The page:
Maggie Clancy
March 14, 2016 9:12 am
HBo

There is a desk in my room. It was bought several years ago with the intention of being used for desk things. Work. Writing. Maybe as the occasional impromptu nail painting station. On a perfect day, my beat-up but functional desk is completely cleared, the light bulb in the lamp actually works, and my planner is sitting next to my laptop with an ambitious but achievable to-do list.

I used to strive for those perfect days. I would wake up extra early and clean my work space, making it Instagram-worthy—seriously, I would line up pencils in rainbow color next to my laptop even though I rarely use pencils. In my mind, a picturesque space was synonymous with a space that would automatically make me insanely productive and happy with my work.

But it…didn’t. In a twisted way, I had turned the “clean place, clean headspace” game into a deceptive form of procrastination. I told myself that I wouldn’t be able to properly focus if my room was a mess or the kitchen floor seemed like it needed a quick mop. While I was being productive in a way, I found myself frustrated at the end of the day when over half of my to-do list sat on my desk with a severe lack of checkmarks. My bank account also felt the disappointment when I found that my freelance endeavors were not pulling in as much as I wanted them to be.

A couple of months ago, I started doing something I considered a failed writer cliche and slightly gross: I sat in my unmade bed, dirty laundry from the night before still on the floor, desk a wreck, and started to do work. This was doubly hard because A.) I am something of a neat freak, if that wasn’t made clear before, and B.) this was not how I pictured myself as a freelance writer. My life was supposed to be full of hard work, but also dreamy. I was supposed to be like all of the lifestyle bloggers I followed and worshipped, despite not having the five person design team to help me create the perfect tousled bed look.

At first I found myself wanting to take “breaks” between tasks just to “tidy up a bit,” but I didn’t let myself. Despite the crawling feeling under my skin that working from my bed somehow made me less professional and a fraud, I pumped through my day. The first few days were rough, but slowly, I found myself being more productive than I had in months.

I found myself going through emails much quicker. Researching for articles I pitched became more exciting. I would take a break every now and then to tidy up, but that is because I had just had a killer three hour non-stop outlining session for a feature I had put on the back burner for months. I was being the person I wanted to present myself as.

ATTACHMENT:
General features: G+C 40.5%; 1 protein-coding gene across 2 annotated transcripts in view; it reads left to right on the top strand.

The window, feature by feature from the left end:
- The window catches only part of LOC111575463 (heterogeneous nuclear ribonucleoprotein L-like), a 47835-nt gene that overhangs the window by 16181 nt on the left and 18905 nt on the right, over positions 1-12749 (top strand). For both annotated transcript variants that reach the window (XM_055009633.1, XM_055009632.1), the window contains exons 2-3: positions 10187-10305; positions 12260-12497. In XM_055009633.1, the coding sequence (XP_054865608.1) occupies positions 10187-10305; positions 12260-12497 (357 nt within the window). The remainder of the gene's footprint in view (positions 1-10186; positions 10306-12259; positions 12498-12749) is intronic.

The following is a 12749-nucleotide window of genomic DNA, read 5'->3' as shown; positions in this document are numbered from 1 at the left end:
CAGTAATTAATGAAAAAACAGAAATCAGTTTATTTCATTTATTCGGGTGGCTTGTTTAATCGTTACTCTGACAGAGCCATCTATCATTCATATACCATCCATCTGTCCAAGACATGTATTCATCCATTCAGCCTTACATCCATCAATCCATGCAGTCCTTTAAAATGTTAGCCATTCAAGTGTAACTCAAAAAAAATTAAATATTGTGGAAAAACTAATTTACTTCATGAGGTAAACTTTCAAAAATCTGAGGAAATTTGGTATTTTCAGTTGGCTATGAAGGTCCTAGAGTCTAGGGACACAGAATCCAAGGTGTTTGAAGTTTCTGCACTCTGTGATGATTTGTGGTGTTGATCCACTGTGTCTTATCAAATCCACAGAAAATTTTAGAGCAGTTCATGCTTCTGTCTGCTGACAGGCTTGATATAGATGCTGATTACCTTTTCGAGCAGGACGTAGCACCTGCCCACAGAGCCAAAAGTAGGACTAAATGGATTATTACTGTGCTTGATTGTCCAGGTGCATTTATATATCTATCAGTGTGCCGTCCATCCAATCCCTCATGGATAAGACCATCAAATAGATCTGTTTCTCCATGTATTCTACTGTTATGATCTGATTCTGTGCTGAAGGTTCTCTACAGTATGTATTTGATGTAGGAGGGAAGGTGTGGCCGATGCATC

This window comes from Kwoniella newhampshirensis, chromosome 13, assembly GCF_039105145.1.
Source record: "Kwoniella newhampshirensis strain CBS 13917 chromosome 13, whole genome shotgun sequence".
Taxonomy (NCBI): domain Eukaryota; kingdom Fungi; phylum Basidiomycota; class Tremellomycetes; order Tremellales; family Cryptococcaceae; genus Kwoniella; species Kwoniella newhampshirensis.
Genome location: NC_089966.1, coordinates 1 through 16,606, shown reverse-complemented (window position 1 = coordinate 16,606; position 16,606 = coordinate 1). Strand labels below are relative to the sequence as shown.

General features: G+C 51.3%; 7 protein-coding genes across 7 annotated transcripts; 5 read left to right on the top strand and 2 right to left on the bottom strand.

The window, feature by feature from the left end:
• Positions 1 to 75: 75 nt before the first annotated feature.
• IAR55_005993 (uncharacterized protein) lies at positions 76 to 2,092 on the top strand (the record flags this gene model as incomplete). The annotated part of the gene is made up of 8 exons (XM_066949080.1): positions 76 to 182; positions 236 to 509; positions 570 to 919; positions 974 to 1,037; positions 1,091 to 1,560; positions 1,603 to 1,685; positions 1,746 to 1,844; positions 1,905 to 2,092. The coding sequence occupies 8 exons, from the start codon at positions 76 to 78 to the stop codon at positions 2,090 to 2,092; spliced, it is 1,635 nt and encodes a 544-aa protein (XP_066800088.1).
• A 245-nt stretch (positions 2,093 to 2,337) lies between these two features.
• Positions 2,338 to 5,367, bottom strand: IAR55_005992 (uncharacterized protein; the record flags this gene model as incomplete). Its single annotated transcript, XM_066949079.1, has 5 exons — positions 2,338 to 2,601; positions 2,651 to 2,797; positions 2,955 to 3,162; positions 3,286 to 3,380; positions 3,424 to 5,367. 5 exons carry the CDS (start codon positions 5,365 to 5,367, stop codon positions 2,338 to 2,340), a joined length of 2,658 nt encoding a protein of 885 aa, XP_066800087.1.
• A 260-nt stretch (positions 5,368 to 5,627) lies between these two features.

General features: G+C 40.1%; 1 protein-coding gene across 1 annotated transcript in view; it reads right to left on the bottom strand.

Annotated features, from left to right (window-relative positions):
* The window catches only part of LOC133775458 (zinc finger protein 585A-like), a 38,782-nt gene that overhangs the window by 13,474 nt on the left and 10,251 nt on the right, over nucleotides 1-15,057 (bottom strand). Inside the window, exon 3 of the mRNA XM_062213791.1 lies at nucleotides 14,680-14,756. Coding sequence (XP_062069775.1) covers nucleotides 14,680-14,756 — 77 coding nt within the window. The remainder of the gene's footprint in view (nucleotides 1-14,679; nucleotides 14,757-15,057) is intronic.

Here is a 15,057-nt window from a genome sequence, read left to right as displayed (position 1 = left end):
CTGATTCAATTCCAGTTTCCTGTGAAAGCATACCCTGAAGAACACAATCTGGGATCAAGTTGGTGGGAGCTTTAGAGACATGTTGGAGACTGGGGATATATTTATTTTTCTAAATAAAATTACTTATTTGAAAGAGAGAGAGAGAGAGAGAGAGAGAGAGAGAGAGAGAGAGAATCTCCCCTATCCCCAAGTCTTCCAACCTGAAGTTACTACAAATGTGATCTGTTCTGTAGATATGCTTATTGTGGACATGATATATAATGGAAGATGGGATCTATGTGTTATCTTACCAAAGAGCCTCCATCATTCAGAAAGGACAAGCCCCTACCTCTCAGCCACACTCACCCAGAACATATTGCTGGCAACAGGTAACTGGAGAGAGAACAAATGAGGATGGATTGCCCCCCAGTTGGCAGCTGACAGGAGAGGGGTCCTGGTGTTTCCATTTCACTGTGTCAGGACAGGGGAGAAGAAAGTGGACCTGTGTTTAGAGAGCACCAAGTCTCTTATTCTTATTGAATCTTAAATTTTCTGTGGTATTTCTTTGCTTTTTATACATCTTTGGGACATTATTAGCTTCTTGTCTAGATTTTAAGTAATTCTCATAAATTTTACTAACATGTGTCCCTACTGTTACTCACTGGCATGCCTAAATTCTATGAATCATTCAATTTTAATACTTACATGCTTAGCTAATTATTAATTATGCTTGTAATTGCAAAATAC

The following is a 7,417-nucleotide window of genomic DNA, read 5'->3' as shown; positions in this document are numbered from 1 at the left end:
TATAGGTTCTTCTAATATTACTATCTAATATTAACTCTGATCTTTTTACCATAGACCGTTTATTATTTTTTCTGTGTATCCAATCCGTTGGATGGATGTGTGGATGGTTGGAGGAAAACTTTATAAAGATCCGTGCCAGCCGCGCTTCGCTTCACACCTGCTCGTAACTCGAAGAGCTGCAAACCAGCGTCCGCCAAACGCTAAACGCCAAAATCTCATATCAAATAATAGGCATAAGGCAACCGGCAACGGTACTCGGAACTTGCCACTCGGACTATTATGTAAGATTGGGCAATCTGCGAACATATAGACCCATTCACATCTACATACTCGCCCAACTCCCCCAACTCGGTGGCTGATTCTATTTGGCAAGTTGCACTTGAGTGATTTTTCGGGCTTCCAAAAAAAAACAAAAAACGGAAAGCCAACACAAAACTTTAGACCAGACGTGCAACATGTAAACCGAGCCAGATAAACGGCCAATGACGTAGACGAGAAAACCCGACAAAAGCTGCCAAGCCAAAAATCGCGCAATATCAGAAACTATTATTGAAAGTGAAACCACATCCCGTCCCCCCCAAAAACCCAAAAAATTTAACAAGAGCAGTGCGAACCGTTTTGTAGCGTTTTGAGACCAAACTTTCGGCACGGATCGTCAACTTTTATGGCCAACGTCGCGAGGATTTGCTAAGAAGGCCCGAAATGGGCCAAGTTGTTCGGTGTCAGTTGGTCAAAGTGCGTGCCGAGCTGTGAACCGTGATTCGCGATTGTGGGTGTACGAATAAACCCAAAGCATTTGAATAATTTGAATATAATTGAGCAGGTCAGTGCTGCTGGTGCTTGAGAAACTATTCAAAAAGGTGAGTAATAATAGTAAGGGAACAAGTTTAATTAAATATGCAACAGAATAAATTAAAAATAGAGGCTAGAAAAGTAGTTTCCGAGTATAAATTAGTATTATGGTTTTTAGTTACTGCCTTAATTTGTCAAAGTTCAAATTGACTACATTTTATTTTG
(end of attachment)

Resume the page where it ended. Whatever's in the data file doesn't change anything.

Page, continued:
As I write this, I am actually sitting at my desk. I know, I know, it seems to negate all of the backhanded praises I have just given to working from bed. But for me, I don’t think it was ultimately about the bed versus the desk; I think I was just hooked on an idea of how my life should look, when frankly, no one is looking at me as I type my freelance pieces or take photos of my candles for my Etsy shop. It’s just me, my wiry-haired chihuahua and fatter-and-holier-than-thou calico with me in my room as I hustle. With 24/7 access to social media (which I love, don’t get me wrong), I felt like my work life had to be socially-presentable 24/7, especially since writing from home and working at a school part time isn’t exactly the stable career path I anticipated after graduating college.

But guess what? It’s working for me. And writing anywhere—whether it be on my unmade bed snuggled up next to my pup, at a someone pristine desk littered in Girl Scout cookie boxes, or at the completely Instagrammable coffee shop near me—is now my focus. I’ve let go of the need to “prove” that I am a hardworking, almost-adult via traditional workspace. Plenty of adults work from bed. Henri Matisse did it. Mark Twain wrote in bed. I write from bed. If you work from a picturesque desk, no hate from this lady: just do the damn thing.

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